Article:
- Part 8 of these Rules (Family Members) where the sponsor is present and settled in the United Kingdom or has refugee/humanitarian protection in the UK. But not under paragraphs 319AA to 319J (PBS dependants), paras 284, 287, 295D or 295G (sponsor granted settlement as PBS – Points Based System Migrant);
- Asylum – Part 11;
- Part 4 or Part 7 of Appendix Armed Forces (Partner/Child of a member of Her Majesty’s Forces) where the sponsor is a British Citizen or has at least four (4) years’ reckonable service in Her Majesty’s Forces at the date of application;
- Appendix FM (Family Members) But not: section BPILR (bereavement) or section DVILR (domestic violence)
Types of Refusal Letters – Asylum (except deportation cases)
- Refusal of Protection with a right of appeal/S96 option to certify – ASL.0015.ACD.IA;
- Refusal of Protection when an applicant failed to attend the screening interview – decision not certified – ASL.1000.IA;
- Protection Refusal of dependents/S96 option – ASL.1006.IA;
- Refusal of Protection certified u/s 94 – ASL.1956;
- Rejection of further submissions – paragraph 353 – ASL.2704;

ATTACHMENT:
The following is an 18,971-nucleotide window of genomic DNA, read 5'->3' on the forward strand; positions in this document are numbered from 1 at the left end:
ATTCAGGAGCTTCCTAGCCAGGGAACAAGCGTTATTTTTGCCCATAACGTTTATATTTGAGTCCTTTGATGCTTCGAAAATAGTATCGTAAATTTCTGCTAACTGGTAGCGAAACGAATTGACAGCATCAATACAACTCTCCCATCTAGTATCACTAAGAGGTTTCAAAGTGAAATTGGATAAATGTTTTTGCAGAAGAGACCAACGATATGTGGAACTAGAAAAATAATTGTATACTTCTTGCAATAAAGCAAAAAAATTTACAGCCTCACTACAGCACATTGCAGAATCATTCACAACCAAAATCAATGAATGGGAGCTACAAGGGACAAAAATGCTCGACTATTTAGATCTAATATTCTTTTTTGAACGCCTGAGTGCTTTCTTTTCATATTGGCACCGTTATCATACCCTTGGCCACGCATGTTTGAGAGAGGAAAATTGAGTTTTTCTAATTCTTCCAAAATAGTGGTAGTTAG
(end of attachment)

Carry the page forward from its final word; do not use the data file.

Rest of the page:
Types of Refusal Letters/Notices – All other Human Rights Applications
- Refusal with a Right of Appeal – ICD.3050.IA;
- Refusal with S94 Certification – ICD.1182.IA;
- Refusal with no appeal because a fresh claim was not made under paragraph Rule 353 – ICD.3051.IA;
- Refusal with no appeal due to S96 certification – ICD.3052.IA;
FLR(O) and SET (O) Applications on Human Rights Grounds
Applications for a leave to remain outside the rules on human rights grounds are made on forms either FLR(O) for further leave to remain or SET(O) for indefinite leave to remain (ILR).
It is relevant to note that these forms can only be used for a human rights application when there is no other specific form is available. For instance, neither the FLR(O) nor the SET(O) could be used for submitting applications either under Appendix FM or on the private life route in terms with paragraphs 276ADE and 276DE. Where the applicant uses an incorrect form, the application is likely to be rejected as invalid as per paragraph 34 of the Immigration Rules.